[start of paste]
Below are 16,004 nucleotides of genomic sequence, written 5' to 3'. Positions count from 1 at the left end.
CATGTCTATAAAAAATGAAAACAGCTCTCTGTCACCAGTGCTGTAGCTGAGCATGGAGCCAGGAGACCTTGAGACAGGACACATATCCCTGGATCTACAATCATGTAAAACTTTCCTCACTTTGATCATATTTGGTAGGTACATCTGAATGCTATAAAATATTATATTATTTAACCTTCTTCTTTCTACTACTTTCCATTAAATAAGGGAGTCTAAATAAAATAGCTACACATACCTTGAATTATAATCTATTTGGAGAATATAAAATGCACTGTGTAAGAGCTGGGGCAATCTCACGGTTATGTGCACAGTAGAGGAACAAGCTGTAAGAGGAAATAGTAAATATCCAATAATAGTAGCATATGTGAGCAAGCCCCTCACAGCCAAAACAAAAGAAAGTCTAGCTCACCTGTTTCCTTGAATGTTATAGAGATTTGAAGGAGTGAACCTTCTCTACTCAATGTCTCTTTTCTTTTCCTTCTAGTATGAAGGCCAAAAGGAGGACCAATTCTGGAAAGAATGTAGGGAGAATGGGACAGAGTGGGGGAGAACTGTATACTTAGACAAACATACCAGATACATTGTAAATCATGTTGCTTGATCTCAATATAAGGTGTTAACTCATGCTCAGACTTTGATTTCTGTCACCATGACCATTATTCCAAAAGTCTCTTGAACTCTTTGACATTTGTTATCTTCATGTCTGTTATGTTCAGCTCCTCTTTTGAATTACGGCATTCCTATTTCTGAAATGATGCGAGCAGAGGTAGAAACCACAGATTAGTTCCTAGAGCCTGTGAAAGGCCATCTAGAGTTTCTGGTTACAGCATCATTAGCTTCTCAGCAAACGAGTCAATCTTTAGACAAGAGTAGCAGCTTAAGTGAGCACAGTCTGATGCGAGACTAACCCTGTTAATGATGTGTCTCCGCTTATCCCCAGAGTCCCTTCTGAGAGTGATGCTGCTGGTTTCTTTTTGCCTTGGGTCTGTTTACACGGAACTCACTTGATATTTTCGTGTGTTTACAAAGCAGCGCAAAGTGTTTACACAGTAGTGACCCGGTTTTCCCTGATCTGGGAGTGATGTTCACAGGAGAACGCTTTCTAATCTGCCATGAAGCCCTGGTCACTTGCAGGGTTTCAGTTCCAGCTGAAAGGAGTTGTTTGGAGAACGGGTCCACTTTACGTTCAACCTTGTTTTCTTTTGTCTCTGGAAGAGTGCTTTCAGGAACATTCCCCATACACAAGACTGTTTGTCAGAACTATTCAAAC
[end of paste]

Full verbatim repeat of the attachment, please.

Below are 16,004 nucleotides of genomic sequence, written 5' to 3'. Positions count from 1 at the left end.
CATGTCTATAAAAAATGAAAACAGCTCTCTGTCACCAGTGCTGTAGCTGAGCATGGAGCCAGGAGACCTTGAGACAGGACACATATCCCTGGATCTACAATCATGTAAAACTTTCCTCACTTTGATCATATTTGGTAGGTACATCTGAATGCTATAAAATATTATATTATTTAACCTTCTTCTTTCTACTACTTTCCATTAAATAAGGGAGTCTAAATAAAATAGCTACACATACCTTGAATTATAATCTATTTGGAGAATATAAAATGCACTGTGTAAGAGCTGGGGCAATCTCACGGTTATGTGCACAGTAGAGGAACAAGCTGTAAGAGGAAATAGTAAATATCCAATAATAGTAGCATATGTGAGCAAGCCCCTCACAGCCAAAACAAAAGAAAGTCTAGCTCACCTGTTTCCTTGAATGTTATAGAGATTTGAAGGAGTGAACCTTCTCTACTCAATGTCTCTTTTCTTTTCCTTCTAGTATGAAGGCCAAAAGGAGGACCAATTCTGGAAAGAATGTAGGGAGAATGGGACAGAGTGGGGGAGAACTGTATACTTAGACAAACATACCAGATACATTGTAAATCATGTTGCTTGATCTCAATATAAGGTGTTAACTCATGCTCAGACTTTGATTTCTGTCACCATGACCATTATTCCAAAAGTCTCTTGAACTCTTTGACATTTGTTATCTTCATGTCTGTTATGTTCAGCTCCTCTTTTGAATTACGGCATTCCTATTTCTGAAATGATGCGAGCAGAGGTAGAAACCACAGATTAGTTCCTAGAGCCTGTGAAAGGCCATCTAGAGTTTCTGGTTACAGCATCATTAGCTTCTCAGCAAACGAGTCAATCTTTAGACAAGAGTAGCAGCTTAAGTGAGCACAGTCTGATGCGAGACTAACCCTGTTAATGATGTGTCTCCGCTTATCCCCAGAGTCCCTTCTGAGAGTGATGCTGCTGGTTTCTTTTTGCCTTGGGTCTGTTTACACGGAACTCACTTGATATTTTCGTGTGTTTACAAAGCAGCGCAAAGTGTTTACACAGTAGTGACCCGGTTTTCCCTGATCTGGGAGTGATGTTCACAGGAGAACGCTTTCTAATCTGCCATGAAGCCCTGGTCACTTGCAGGGTTTCAGTTCCAGCTGAAAGGAGTTGTTTGGAGAACGGGTCCACTTTACGTTCAACCTTGTTTTCTTTTGTCTCTGGAAGAGTGCTTTCAGGAACATTCCCCATACACAAGACTGTTTGTCAGAACTATTCAAAC